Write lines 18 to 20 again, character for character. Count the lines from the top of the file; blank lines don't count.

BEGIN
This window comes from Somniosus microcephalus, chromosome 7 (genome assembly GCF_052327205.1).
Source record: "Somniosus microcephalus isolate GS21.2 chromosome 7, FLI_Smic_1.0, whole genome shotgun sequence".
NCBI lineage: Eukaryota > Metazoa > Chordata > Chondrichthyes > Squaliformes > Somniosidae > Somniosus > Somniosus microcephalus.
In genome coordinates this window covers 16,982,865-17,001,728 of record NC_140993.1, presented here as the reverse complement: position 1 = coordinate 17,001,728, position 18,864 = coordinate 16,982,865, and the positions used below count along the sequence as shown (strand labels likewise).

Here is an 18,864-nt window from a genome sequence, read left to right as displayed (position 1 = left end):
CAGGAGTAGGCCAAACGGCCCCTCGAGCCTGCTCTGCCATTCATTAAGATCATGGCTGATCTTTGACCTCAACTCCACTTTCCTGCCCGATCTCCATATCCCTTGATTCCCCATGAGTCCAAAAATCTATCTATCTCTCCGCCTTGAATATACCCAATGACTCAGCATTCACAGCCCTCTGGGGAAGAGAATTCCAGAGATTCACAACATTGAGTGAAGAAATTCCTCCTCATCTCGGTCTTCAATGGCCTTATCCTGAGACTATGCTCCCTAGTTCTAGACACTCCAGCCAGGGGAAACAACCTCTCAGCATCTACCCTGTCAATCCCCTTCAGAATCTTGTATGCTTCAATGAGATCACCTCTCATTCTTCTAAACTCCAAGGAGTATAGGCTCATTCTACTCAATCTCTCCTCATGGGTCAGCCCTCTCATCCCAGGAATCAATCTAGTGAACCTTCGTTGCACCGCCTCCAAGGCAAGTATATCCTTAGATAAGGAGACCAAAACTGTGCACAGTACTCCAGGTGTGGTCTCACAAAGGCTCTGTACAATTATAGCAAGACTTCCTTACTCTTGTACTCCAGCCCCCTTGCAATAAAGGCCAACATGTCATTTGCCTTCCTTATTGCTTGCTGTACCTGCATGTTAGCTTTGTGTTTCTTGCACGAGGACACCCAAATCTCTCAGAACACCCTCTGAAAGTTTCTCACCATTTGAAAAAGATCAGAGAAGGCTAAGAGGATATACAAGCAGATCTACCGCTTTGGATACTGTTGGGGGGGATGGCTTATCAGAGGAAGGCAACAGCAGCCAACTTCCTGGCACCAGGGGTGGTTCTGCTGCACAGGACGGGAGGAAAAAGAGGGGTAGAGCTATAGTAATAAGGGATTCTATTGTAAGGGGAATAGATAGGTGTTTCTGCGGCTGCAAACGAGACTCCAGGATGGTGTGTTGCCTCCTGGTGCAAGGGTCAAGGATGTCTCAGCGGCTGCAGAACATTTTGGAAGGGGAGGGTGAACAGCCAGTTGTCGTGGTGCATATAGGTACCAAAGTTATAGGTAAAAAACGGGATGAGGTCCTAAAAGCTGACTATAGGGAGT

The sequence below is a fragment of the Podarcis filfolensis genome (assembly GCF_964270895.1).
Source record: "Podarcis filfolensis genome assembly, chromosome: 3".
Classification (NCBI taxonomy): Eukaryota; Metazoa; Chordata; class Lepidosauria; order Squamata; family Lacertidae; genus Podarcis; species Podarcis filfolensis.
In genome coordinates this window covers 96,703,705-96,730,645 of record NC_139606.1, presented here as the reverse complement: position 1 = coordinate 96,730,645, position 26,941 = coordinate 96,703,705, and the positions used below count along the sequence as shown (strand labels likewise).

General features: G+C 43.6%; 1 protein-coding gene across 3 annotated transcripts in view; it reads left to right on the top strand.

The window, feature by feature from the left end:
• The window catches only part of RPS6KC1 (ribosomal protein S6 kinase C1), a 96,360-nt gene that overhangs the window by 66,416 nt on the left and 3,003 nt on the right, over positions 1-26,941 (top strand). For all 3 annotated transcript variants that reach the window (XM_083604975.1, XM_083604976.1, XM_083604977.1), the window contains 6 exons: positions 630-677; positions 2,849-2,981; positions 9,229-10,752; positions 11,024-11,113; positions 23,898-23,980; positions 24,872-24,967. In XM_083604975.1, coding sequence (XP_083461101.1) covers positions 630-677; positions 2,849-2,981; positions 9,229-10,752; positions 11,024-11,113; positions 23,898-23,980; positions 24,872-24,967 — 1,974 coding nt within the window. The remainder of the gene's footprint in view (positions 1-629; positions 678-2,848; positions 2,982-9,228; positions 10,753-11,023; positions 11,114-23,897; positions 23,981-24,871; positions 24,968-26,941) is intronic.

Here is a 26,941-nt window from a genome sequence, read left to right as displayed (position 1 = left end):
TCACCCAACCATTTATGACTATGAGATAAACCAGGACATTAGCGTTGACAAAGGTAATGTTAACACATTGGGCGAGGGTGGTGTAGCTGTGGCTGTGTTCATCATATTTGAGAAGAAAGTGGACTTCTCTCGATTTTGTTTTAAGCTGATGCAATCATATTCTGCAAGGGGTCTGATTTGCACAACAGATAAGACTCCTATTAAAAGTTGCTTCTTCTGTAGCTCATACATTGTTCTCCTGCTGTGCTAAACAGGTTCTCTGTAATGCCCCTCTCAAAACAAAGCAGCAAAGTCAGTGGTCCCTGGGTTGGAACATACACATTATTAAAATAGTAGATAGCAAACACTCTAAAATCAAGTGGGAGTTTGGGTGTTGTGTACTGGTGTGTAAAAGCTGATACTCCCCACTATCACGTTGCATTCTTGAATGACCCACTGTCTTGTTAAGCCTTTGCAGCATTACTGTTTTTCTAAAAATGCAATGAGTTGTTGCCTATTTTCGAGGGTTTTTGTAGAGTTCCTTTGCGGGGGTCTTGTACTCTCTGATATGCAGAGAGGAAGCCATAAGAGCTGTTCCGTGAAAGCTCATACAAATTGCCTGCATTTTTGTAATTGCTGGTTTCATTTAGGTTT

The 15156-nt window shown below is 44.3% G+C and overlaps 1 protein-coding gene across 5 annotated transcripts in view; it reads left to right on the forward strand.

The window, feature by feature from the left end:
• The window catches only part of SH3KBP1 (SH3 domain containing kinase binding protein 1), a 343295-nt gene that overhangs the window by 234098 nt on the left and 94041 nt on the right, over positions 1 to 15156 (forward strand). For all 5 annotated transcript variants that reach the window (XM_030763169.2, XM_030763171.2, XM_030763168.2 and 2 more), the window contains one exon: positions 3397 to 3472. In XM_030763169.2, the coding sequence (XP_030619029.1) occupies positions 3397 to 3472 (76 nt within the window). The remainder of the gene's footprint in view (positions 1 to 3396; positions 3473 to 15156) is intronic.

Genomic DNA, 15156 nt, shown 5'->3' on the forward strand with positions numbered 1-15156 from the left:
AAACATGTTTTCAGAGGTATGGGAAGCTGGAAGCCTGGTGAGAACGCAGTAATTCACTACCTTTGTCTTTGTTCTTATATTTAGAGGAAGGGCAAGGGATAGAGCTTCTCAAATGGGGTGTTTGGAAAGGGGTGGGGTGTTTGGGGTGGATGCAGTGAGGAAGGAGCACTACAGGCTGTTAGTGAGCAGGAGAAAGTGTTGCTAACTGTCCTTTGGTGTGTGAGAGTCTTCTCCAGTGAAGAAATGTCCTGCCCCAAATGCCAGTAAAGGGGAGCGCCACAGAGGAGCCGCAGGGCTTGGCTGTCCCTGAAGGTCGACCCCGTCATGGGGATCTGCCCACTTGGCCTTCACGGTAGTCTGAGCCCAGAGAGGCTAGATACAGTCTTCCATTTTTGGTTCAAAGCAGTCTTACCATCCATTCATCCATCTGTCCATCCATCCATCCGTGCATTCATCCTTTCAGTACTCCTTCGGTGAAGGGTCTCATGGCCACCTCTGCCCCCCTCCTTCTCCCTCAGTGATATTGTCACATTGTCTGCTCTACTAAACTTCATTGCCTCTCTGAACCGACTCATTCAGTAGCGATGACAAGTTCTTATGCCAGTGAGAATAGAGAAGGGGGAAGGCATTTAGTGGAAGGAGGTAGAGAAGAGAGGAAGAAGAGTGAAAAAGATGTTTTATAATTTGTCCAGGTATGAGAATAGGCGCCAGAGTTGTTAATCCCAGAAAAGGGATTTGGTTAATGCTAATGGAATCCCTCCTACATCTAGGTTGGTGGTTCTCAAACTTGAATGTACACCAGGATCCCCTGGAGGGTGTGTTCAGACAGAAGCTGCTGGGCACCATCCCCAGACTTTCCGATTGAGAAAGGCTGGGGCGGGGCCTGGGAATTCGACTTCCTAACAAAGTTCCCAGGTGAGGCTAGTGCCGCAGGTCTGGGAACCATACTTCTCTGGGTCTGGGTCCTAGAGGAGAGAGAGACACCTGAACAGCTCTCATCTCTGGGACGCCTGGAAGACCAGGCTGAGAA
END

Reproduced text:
• The window catches only part of SH3KBP1 (SH3 domain containing kinase binding protein 1), a 343295-nt gene that overhangs the window by 234098 nt on the left and 94041 nt on the right, over positions 1 to 15156 (forward strand). For all 5 annotated transcript variants that reach the window (XM_030763169.2, XM_030763171.2, XM_030763168.2 and 2 more), the window contains one exon: positions 3397 to 3472. In XM_030763169.2, the coding sequence (XP_030619029.1) occupies positions 3397 to 3472 (76 nt within the window). The remainder of the gene's footprint in view (positions 1 to 3396; positions 3473 to 15156) is intronic.

Genomic DNA, 15156 nt, shown 5'->3' on the forward strand with positions numbered 1-15156 from the left:
AAACATGTTTTCAGAGGTATGGGAAGCTGGAAGCCTGGTGAGAACGCAGTAATTCACTACCTTTGTCTTTGTTCTTATATTTAGAGGAAGGGCAAGGGATAGAGCTTCTCAAATGGGGTGTTTGGAAAGGGGTGGGGTGTTTGGGGTGGATGCAGTGAGGAAGGAGCACTACAGGCTGTTAGTGAGCAGGAGAAAGTGTTGCTAACTGTCCTTTGGTGTGTGAGAGTCTTCTCCAGTGAAGAAATGTCCTGCCCCAAATGCCAGTAAAGGGGAGCGCCACAGAGGAGCCGCAGGGCTTGGCTGTCCCTGAAGGTCGACCCCGTCATGGGGATCTGCCCACTTGGCCTTCACGGTAGTCTGAGCCCAGAGAGGCTAGATACAGTCTTCCATTTTTGGTTCAAAGCAGTCTTACCATCCATTCATCCATCTGTCCATCCATCCATCCGTGCATTCATCCTTTCAGTACTCCTTCGGTGAAGGGTCTCATGGCCACCTCTGCCCCCCTCCTTCTCCCTCAGTGATATTGTCACATTGTCTGCTCTACTAAACTTCATTGCCTCTCTGAACCGACTCATTCAGTAGCGATGACAAGTTCTTATGCCAGTGAGAATAGAGAAGGGGGAAGGCATTTAGTGGAAGGAGGTAGAGAAGAGAGGAAGAAGAGTGAAAAAGATGTTTTATAATTTGTCCAGGTATGAGAATAGGCGCCAGAGTTGTTAATCCCAGAAAAGGGATTTGGTTAATGCTAATGGAATCCCTCCTACATCTAGGTTGGTGGTTCTCAAACTTGAATGTACACCAGGATCCCCTGGAGGGTGTGTTCAGACAGAAGCTGCTGGGCACCATCCCCAGACTTTCCGATTGAGAAAGGCTGGGGCGGGGCCTGGGAATTCGACTTCCTAACAAAGTTCCCAGGTGAGGCTAGTGCCGCAGGTCTGGGAACCATACTTCTCTGGGTCTGGGTCCTAGAGGAGAGAGAGACACCTGAACAGCTCTCATCTCTGGGACGCCTGGAAGACCAGGCTGAGAA